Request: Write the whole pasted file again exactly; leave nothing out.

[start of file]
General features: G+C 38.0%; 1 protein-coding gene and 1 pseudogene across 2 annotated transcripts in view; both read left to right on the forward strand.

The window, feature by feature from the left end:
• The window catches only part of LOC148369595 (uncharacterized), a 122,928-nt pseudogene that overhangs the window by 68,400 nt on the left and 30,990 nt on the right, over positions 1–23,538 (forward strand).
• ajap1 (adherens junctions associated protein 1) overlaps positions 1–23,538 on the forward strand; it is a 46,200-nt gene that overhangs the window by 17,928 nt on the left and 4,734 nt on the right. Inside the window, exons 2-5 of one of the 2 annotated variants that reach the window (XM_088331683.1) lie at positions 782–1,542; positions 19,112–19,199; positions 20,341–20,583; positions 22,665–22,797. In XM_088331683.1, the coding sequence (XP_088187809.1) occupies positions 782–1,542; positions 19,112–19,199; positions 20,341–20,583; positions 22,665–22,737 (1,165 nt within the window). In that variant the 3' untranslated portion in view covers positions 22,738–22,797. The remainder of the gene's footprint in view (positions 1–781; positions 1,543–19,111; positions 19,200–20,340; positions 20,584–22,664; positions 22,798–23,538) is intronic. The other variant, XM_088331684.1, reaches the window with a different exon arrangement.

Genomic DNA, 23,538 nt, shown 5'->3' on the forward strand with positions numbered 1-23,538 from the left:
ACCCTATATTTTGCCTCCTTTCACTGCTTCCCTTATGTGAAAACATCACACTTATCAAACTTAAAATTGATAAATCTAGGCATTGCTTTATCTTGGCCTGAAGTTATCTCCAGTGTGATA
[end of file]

General features: G+C 38.0%; 1 protein-coding gene and 1 pseudogene across 2 annotated transcripts in view; both read left to right on the forward strand.

The window, feature by feature from the left end:
• The window catches only part of LOC148369595 (uncharacterized), a 122,928-nt pseudogene that overhangs the window by 68,400 nt on the left and 30,990 nt on the right, over positions 1–23,538 (forward strand).
• ajap1 (adherens junctions associated protein 1) overlaps positions 1–23,538 on the forward strand; it is a 46,200-nt gene that overhangs the window by 17,928 nt on the left and 4,734 nt on the right. Inside the window, exons 2-5 of one of the 2 annotated variants that reach the window (XM_088331683.1) lie at positions 782–1,542; positions 19,112–19,199; positions 20,341–20,583; positions 22,665–22,797. In XM_088331683.1, the coding sequence (XP_088187809.1) occupies positions 782–1,542; positions 19,112–19,199; positions 20,341–20,583; positions 22,665–22,737 (1,165 nt within the window). In that variant the 3' untranslated portion in view covers positions 22,738–22,797. The remainder of the gene's footprint in view (positions 1–781; positions 1,543–19,111; positions 19,200–20,340; positions 20,584–22,664; positions 22,798–23,538) is intronic. The other variant, XM_088331684.1, reaches the window with a different exon arrangement.

Genomic DNA, 23,538 nt, shown 5'->3' on the forward strand with positions numbered 1-23,538 from the left:
ACCCTATATTTTGCCTCCTTTCACTGCTTCCCTTATGTGAAAACATCACACTTATCAAACTTAAAATTGATAAATCTAGGCATTGCTTTATCTTGGCCTGAAGTTATCTCCAGTGTGATA